How about some thoughts about this season. Did you expect this kind of season with young goaltending and a young defense?
GS: Just from last year, seeing Frankie [Doyle] play in practice, you could tell he was going to be a good goaltender. Maybe how well we started off was a surprise to some people. We’ve got two great goaltenders [Doyle and Jimmy Howard]. They were the driving force behind a lot of the early success and that’s only going to help us in the long run.
If you were named Commissioner of Hockey East, what would you do to improve the league?
MK: I don’t think you want to tape this.
CL: Maybe the consistency of the officiating – probably make it a little better. Marty can attest to that a little bit. Something with the officiating. There’s a lot of clutching and grabbing and spearing. Not even clutching and grabbing, but a lot of spearing and stickwork and things like that. You throw a check and somebody punches you in the face, things like that. Going a little further, if you make everyone wear half-shields [instead of full-face shields], maybe that would eliminate all that stuff even though that would probably never happen.
CH: There would definitely be fighting. That would be one. And I think the other one would be – as players you always got to answer to the public and the media about how you played. I’d make the officiating do the same thing for their performance in the game.
RL: I would definitely put the half-shields on. I think that would teach a lot more kids, especially from prep school, to learn to respect the other player. Not to do certain things a lot of people do around here.
TR: Touch icing, for sure. Makes them work a little harder.
If could do something to improve the program or the facilities, what would it be?
RL: Now we have a month left, nothing.
GS: The facilities we have up here are characteristic of the type of team we are. We don’t have the best of everything, but we’re up here and all we do is focus on hockey. I think the set-up now is great because if you spoil kids too much with hot tubs [and things like that], that can be a problem.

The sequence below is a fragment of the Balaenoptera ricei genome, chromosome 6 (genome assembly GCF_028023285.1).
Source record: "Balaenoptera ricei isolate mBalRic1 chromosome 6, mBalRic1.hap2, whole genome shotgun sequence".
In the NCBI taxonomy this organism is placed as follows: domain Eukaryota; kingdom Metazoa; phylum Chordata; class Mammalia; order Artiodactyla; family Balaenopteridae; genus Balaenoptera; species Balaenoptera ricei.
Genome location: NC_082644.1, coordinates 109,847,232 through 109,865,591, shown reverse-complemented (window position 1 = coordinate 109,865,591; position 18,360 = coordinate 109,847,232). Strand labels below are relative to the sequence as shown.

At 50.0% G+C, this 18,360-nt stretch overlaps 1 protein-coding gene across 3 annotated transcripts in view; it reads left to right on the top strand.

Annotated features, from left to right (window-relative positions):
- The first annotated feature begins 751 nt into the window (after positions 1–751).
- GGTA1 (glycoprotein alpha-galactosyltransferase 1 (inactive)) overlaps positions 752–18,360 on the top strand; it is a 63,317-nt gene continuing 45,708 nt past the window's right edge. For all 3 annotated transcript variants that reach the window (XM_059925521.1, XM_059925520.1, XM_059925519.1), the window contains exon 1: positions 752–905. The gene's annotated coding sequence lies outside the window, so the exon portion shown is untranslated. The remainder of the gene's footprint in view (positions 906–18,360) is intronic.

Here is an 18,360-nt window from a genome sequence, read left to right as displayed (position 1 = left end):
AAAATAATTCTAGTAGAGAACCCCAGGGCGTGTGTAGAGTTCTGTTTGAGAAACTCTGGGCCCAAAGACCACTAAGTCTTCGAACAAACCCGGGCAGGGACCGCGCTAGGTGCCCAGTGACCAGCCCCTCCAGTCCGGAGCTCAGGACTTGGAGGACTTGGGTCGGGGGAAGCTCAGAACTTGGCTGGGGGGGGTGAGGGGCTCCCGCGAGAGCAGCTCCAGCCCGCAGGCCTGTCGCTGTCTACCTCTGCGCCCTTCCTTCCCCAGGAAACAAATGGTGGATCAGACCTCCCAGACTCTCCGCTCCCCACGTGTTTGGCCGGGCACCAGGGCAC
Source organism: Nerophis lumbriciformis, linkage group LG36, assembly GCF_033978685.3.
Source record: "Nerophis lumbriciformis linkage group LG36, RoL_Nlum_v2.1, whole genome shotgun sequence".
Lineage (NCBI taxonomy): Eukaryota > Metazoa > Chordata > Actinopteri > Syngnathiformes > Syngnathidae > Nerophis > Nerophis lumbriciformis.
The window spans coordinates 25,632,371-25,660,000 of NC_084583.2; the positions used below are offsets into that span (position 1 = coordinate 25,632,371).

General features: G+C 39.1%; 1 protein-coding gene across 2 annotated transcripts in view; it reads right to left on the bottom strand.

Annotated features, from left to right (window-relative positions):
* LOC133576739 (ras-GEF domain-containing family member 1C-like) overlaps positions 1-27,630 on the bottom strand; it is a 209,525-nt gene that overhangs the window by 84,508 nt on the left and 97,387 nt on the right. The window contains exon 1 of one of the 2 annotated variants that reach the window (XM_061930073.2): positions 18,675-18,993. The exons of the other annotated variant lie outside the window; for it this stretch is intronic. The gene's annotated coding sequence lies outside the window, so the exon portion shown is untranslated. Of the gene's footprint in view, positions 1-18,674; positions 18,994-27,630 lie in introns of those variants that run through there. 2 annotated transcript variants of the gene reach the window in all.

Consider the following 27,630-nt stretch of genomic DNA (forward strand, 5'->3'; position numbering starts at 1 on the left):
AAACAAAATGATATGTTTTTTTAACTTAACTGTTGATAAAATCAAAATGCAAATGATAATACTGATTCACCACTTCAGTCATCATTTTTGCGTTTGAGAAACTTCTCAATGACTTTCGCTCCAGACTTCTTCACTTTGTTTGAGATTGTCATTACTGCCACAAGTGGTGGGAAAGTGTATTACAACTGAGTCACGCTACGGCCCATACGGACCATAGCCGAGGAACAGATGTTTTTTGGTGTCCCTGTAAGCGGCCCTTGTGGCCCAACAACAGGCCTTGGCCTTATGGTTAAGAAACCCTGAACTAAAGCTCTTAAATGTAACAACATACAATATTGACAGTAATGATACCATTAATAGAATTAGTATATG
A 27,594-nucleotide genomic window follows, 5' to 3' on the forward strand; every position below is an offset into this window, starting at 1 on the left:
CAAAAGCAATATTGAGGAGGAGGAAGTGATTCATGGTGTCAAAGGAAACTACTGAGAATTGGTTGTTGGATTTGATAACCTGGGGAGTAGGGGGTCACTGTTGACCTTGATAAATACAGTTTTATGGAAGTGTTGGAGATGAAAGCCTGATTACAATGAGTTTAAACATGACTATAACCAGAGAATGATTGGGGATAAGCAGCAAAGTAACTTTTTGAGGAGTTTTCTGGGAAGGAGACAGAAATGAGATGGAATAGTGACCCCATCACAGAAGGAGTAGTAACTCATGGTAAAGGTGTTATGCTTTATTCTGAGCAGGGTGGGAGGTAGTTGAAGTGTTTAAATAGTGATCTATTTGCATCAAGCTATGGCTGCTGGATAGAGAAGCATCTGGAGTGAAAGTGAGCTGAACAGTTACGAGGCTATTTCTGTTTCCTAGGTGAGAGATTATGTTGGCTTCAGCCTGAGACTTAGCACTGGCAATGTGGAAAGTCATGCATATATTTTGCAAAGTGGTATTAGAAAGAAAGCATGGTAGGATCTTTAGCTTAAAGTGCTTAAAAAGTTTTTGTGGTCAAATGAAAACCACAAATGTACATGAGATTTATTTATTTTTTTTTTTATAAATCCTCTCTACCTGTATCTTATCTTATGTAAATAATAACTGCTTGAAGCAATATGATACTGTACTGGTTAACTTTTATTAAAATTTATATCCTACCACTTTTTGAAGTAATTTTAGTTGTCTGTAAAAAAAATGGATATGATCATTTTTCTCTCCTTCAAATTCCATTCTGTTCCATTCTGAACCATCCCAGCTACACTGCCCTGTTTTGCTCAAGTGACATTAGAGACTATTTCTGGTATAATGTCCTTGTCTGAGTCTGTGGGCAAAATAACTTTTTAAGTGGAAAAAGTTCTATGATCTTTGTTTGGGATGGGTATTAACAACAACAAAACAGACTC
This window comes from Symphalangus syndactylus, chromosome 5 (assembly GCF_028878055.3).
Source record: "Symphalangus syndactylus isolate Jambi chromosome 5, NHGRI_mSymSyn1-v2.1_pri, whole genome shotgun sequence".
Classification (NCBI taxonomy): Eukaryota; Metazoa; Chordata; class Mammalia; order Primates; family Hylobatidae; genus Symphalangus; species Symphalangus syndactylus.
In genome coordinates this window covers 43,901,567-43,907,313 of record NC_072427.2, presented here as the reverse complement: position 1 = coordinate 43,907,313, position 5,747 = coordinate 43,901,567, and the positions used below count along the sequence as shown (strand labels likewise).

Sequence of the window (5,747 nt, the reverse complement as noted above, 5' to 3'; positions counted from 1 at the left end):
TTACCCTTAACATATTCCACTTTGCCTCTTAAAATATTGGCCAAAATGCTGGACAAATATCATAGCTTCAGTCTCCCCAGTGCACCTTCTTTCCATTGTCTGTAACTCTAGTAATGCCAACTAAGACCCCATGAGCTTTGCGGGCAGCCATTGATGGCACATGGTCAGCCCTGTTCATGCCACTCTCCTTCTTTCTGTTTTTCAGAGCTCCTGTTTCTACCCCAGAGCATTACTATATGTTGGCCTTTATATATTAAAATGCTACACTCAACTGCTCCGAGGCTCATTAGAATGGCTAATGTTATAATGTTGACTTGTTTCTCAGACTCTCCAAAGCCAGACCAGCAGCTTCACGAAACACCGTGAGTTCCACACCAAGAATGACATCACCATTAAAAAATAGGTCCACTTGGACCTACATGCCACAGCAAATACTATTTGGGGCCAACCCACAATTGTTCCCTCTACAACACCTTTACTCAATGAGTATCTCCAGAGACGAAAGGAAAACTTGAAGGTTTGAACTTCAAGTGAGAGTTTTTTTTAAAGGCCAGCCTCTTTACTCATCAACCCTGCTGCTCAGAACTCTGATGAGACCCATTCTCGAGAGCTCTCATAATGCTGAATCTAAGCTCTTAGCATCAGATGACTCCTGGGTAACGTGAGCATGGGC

If you had to choose a song to play when you come on to the ice for the start of the game, except “The Stein Song,” what would it be?
CH: Beethoven’s Symphony No. 9 or 7.
CH: Highway to Danger Zone, Top Gun sound track.
CH: I don’t think [Todd] Jackson would allow us to change the warmup tapes. He has final say in everything. You’ve got to talk to Todd about that. He’s some music genius, I guess.
GS: There’s an ’80s song. “Whip It.” That would be a good one.
LL: Red Hot Chili Peppers’ “By the Way.”
Thoughts about the upcoming playoffs?
CH: A national title is obviously our goal. But we don’t want to look that far ahead. You always hear that boring clich? “Take one game at a time.” But right now we just want to get better as a team and keep on improving and learning every day so when it comes down to March and April, we are playing our best.
Do you guys think you’ll all stay in touch after you graduate?
CH: I’m sure we’ll never see Marty again.
CH: I think, hopefully, we’ll still be playing pro somewhere. We’ll be able to keep in touch when we play each other.
Your departures will leave a significant void. Will this program stay where you have kept it, right at the top?
MK: The key has always been Grant [assistant coach and recruiting coordinator Grant Standbrook]. Certainly coach Walsh is a huge part, he really started it. I forgot who was saying it about the players: You’re only as good as the players can get you. At this level, you need players that are, first of all, good when they come in, but they also have a lot of room to improve. If you look at us as a group here, when we were freshmen, we were good players and we contributed, but we weren’t the type of players that we are now. Look at how much we’ve improved individually. And that’s what makes the program so good. And as long as Grant is here and we have good recruiting and coaching, any program will flourish, I think.
What kind of job has coach Whitehead done and will he continue to do so?
CL: He’s done a great job, actually. Dealing with, obviously last year, the emotion of losing coach Walsh and coming out of his shadow sort of deal and leading us to the national championship game. And then this year, this has been the best year that we’ve had in my four years and probably in a little while. So I think he’s done a tremendous job, and I’m sure he’ll do a tremendous job in the future.